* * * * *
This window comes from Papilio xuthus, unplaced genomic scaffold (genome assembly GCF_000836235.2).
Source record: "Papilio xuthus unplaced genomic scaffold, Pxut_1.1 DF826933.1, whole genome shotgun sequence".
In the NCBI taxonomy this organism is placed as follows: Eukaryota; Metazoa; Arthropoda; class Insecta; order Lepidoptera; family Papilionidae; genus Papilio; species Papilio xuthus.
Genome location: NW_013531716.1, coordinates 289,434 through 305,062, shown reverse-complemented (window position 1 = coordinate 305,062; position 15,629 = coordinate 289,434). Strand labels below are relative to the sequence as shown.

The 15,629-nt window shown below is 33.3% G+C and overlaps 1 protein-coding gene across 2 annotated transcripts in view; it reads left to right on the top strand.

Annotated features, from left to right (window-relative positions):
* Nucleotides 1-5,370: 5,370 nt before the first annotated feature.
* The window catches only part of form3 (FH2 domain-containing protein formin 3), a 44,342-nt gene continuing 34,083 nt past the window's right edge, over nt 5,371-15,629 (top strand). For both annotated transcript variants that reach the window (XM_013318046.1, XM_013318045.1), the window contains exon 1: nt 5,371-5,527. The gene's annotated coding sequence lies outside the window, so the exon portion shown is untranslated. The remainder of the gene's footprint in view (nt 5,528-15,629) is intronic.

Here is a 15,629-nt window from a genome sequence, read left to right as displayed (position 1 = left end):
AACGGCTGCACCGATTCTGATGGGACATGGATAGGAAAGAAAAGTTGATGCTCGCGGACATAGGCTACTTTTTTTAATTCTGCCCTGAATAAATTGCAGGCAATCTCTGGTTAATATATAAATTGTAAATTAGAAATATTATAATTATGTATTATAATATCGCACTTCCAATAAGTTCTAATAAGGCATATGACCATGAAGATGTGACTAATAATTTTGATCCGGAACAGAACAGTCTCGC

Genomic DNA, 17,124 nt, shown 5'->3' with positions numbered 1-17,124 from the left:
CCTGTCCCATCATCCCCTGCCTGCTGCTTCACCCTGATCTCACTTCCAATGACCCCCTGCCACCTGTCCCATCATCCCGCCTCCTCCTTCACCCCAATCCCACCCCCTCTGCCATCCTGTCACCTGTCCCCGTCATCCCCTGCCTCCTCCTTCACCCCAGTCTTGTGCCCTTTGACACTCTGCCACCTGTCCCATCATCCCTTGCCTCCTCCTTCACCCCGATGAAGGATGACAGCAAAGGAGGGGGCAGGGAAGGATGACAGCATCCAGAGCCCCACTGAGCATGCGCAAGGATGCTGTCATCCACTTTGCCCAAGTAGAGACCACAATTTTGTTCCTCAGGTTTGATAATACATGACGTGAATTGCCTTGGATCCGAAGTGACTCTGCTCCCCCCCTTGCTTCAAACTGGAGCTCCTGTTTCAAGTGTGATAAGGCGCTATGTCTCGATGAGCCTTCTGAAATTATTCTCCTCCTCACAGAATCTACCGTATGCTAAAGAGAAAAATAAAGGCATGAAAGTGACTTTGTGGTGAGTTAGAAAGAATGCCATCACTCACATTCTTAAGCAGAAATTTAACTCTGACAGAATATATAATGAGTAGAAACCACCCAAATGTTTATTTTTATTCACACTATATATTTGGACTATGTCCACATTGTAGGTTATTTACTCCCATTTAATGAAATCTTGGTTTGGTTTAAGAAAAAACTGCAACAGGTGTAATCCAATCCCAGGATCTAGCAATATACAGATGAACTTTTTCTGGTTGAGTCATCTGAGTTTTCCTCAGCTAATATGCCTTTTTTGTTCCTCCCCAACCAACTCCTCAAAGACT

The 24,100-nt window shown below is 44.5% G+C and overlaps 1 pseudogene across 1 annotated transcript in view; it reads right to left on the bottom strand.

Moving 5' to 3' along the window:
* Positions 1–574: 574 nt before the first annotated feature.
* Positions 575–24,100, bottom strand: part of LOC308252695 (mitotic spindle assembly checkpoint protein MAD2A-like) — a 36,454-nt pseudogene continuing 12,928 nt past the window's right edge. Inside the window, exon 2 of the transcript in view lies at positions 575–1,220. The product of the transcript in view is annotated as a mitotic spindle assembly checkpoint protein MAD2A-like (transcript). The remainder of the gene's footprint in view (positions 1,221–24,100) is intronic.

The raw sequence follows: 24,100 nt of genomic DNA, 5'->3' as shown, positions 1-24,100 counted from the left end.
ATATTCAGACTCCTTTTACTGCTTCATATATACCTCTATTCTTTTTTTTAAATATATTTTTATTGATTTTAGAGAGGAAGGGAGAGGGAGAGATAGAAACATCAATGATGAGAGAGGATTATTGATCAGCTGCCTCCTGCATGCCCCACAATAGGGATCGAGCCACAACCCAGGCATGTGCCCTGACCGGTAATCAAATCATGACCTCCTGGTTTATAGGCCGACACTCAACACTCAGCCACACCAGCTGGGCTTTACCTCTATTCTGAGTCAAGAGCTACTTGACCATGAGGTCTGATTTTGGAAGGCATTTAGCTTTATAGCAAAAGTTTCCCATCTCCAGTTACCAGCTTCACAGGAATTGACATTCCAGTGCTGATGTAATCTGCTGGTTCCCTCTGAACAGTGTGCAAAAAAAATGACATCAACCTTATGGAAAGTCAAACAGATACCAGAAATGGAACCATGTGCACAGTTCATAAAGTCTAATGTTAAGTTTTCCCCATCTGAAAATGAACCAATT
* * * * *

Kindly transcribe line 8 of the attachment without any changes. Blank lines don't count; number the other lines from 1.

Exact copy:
* The window catches only part of form3 (FH2 domain-containing protein formin 3), a 44,342-nt gene continuing 34,083 nt past the window's right edge, over nt 5,371-15,629 (top strand). For both annotated transcript variants that reach the window (XM_013318046.1, XM_013318045.1), the window contains exon 1: nt 5,371-5,527. The gene's annotated coding sequence lies outside the window, so the exon portion shown is untranslated. The remainder of the gene's footprint in view (nt 5,528-15,629) is intronic.